Cedar Crest Ice Cream makes an impressive amount of ice cream in its 45,408-square-foot facility in Manitowoc, Wis. The plant currently produces approximately 26 million pounds of product annually. The company uses the space wisely and continues to upgrade equipment and technology as product demand increases.
At the facility, Cedar Crest manufactures ice cream, sherbet, flavored ice products, no-fat/no-sugar-added ice cream, reduced-fat ice cream, frozen yogurt and gelato. The main production lines are for retail cups, pints, 48-ounce squrounds and 4-quart pails, as well as for 3-gallon tubs for parlors, the company noted.
Cedar Crest services more than 300 parlors located across Wisconsin, Minnesota, northern Illinois, Missouri and Michigan. Its retail line can be found throughout Wisconsin, northern Illinois and the Minneapolis-St. Paul area.
The company produces its ice cream in 500-gallon batches, using vat pasteurization methods. Ken Kohlwey, president and part-owner, calls these methods “the old school way of making ice cream.” He believes it gives the ice cream a better texture and enhances the flavor experience.
The plant currently has 62 employees who work in two shifts. The company uses the night shift for cleaning, sanitation and setup for the next day’s production.
Cedar Crest is owned by brothers Ken, Robert, Bill and Tim Kohlwey. The company officially started in 1976 with just two trucks and ice cream that was purchased from the Oak Brand Ice Cream plant in Freeport, Ill. Through lots of changes, acquisitions and plant closings, production eventually moved to the Manitowoc location in 1987. Read more about Cedar Crest Ice Cream here.
Cedar Crest’s corporate office is located in Cedarburg, Wis., which is its distribution hub and where its main freezer space is located. Today, Cedar Crest distributes its retail and foodservice products through a fleet of 18 delivery vehicles and three semi-tractor trailer transports, along with several other distributors, according to Ken Kohlwey.
“We market our products utilizing our direct store delivery (DSD) system throughout Wisconsin, Minnesota and northern Illinois,” explained Ron Strube, vice president of operations and general manager. “We [also] have a national sales rep that sells our products to distributors outside of our DSD footprint.”
According to Kohlwey, DSD service begins by either the route salesperson or the account sales representative writing an order for delivery. The order is processed in Cedarburg. The items that have been ordered are picked and placed on carts or loaded directly by hand from the distribution freezer in Cedarburg, and loaded onto its specialized fleet of delivery trucks. Those trucks are sent to the designated store, where they are checked in and then merchandised.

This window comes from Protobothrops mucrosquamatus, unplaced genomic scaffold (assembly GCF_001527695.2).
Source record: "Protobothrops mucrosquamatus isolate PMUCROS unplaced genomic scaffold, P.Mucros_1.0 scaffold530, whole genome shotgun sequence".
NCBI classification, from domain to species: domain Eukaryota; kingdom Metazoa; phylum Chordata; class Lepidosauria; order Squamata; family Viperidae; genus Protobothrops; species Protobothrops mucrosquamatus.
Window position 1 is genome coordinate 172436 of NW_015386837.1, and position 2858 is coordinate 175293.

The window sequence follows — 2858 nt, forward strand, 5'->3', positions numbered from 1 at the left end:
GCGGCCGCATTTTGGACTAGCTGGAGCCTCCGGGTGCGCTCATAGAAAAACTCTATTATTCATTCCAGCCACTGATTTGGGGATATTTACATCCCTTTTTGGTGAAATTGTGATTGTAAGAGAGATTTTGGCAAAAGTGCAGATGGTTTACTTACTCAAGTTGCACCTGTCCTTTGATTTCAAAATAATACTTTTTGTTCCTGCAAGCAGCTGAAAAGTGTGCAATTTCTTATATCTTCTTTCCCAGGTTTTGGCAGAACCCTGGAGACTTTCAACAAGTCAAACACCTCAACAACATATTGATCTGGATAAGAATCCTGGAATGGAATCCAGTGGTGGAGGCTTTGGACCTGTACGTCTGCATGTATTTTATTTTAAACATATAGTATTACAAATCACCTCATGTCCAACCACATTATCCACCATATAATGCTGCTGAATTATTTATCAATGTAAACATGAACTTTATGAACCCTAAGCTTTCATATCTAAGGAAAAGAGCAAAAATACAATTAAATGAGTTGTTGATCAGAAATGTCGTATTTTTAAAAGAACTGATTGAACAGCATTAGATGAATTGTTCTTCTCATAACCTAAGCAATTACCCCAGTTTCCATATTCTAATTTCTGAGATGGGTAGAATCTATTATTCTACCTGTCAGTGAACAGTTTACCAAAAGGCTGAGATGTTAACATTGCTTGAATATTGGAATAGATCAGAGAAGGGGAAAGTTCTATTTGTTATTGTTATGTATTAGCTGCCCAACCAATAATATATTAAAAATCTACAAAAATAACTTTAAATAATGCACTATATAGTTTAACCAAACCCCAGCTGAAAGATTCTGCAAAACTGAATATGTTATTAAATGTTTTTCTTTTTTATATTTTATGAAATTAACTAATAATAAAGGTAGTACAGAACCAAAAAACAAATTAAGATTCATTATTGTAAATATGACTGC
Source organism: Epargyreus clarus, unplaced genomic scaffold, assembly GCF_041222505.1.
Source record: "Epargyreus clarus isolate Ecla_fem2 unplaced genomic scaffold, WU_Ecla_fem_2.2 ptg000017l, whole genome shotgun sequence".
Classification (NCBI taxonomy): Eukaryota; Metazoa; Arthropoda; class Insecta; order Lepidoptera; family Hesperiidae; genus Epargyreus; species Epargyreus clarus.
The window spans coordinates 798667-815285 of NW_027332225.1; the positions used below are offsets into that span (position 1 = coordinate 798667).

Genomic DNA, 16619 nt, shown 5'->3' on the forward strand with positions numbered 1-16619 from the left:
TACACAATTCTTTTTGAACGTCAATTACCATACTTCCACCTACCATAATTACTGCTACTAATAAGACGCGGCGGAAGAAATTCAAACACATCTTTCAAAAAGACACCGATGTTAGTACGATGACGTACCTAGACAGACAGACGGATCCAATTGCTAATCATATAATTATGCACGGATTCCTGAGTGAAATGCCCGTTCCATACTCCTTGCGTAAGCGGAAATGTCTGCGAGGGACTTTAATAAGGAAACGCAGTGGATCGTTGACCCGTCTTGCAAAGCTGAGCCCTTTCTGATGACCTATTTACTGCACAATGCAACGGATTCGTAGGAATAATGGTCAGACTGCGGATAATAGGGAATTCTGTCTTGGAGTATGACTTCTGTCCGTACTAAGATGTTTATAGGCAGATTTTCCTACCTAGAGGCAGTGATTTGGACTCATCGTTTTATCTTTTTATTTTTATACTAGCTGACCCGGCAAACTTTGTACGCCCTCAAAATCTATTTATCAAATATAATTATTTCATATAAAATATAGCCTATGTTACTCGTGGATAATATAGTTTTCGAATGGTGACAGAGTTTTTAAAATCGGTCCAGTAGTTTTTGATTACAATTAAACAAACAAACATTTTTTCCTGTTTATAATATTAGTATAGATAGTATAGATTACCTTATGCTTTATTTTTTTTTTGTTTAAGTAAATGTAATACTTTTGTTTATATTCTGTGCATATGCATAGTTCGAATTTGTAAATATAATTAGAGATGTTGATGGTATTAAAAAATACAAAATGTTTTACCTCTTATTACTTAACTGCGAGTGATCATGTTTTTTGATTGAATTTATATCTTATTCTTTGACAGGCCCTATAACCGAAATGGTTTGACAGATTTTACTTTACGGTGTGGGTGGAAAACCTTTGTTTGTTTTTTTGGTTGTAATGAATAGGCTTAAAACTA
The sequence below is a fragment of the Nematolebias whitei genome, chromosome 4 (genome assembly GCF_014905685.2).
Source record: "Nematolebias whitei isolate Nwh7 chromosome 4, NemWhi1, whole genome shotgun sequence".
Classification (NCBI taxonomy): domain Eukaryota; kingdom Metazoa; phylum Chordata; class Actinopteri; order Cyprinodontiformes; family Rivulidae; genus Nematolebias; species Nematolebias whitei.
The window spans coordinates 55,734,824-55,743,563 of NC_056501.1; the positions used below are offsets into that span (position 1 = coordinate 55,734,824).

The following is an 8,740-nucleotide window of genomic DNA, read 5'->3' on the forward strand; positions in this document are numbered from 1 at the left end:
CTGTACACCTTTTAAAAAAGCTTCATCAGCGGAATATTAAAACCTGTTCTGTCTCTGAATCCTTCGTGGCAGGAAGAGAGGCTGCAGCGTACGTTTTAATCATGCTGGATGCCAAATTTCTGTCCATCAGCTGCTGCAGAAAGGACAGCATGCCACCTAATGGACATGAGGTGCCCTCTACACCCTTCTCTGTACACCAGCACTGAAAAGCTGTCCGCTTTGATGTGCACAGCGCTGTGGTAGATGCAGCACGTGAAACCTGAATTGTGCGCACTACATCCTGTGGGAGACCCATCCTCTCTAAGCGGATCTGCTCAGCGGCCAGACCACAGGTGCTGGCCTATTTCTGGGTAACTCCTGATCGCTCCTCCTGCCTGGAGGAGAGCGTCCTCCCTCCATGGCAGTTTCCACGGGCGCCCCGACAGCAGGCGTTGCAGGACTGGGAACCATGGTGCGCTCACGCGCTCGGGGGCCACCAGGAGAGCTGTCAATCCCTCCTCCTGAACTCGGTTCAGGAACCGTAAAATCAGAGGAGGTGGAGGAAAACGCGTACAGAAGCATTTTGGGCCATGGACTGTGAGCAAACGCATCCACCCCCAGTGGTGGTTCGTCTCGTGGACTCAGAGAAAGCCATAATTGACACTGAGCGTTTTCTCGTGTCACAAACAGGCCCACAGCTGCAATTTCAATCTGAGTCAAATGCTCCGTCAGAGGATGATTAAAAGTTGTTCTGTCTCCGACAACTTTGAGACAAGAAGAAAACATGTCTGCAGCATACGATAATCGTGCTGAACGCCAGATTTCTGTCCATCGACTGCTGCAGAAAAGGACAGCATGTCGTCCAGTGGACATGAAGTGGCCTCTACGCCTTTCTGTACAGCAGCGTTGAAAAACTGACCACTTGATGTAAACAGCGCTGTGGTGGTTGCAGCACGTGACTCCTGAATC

“We are basically in control of the ice cream from our freezer until we place it in the store’s freezer,” Kohlwey noted.
The company is in the process of adding 12,000 square feet to its existing 9,000-square-foot freezer space at its Cedarburg location. The estimated completion date is the beginning of March 2018.
Making the ice cream
Cedar Crest makes its ice cream mix using vat pasteurization, a process that takes minutes instead of seconds, which enables it to capture the rich dairy flavor notes unique to vat pasteurizing, Kohlwey said.
The ice cream is made using cream, sweeteners, milk powders, stabilizers and water. The cream is supplied from a local Wisconsin dairy and usually delivered once or twice a week, depending on if it’s the busy season. After the cream is inspected, it’s pumped to storage silos. The facility has two 6,000-gallon raw liquid storage silos, said Mike Tessmann, director of plant operations.
The production process begins when the cream is pumped from the silos into the liquefier to be mixed along with the powder. Ingredients are mixed in a high-speed blender that is mounted on load cells. Each ingredient is weighed, blended and then transferred to one of three 500-gallon vat pasteurizers, where the mix is brought up to temperature, which legally must be at least 155 degrees Fahrenheit. Cedar Crest set its standard at 160 degrees, Kohlwey said.
Once the mix reaches 160 degrees, it’s held for 30 minutes and then transferred to the homogenizer. From there it goes through the heat exchanger to cool the mix down to 38 degrees. The mix then flows into one of the six storage tanks, where it is refrigerated for 10 to 20 hours, Kohlwey said.
Once the mix is selected for flavoring, it is transferred into one of the three-compartment flavor vats, where flavor, color, syrups, purees and other ingredients are added, depending on the ice cream flavor. The company works with more than 40 ingredient suppliers for items such as flavorings, fruit, extracts and chocolate fudge.
The mix is then pumped into the continuous freezer where air (overrun) is added and the mix is whipped and frozen, according to Tessmann. It then exits the continuous freezer barrel at 21 degrees, in a semi-soft state, and continues its journey to the filling machines.
On the day Dairy Foods visited, the company was producing 3-gallon tubs of French vanilla ice cream, 48-ounce squrounds of all-natural vanilla ice cream and pints of orange sherbet.
But the facility also produces dozens of more creative flavors, including Jumping Jersey Cow, Pirate’s Bounty, Coconut Explosion and many more.
Employees actually stack most of the containers and lids (for example, the 48-ounce squrounds) into an automated magazine, where the machine picks the container, sends it to be filled and lidded. They’re then given a tamper evident seal and sent down the conveyor, where they are sometimes put into secondary packaging. Pint lids are brought over from a machine Tessmann called a pint lids unscrambler. This machine takes the lids and turns them to face the same way before sending them through an air conveyor to the machine where pints are filled, lidded and sealed. The company has eight filling machines, but not all are being used at the same time, Tessmann noted.
Once packaged and boxed, the containers are conveyed into the spiral freezer (at -42 degrees) and discharged approximately 110 minutes after they entered.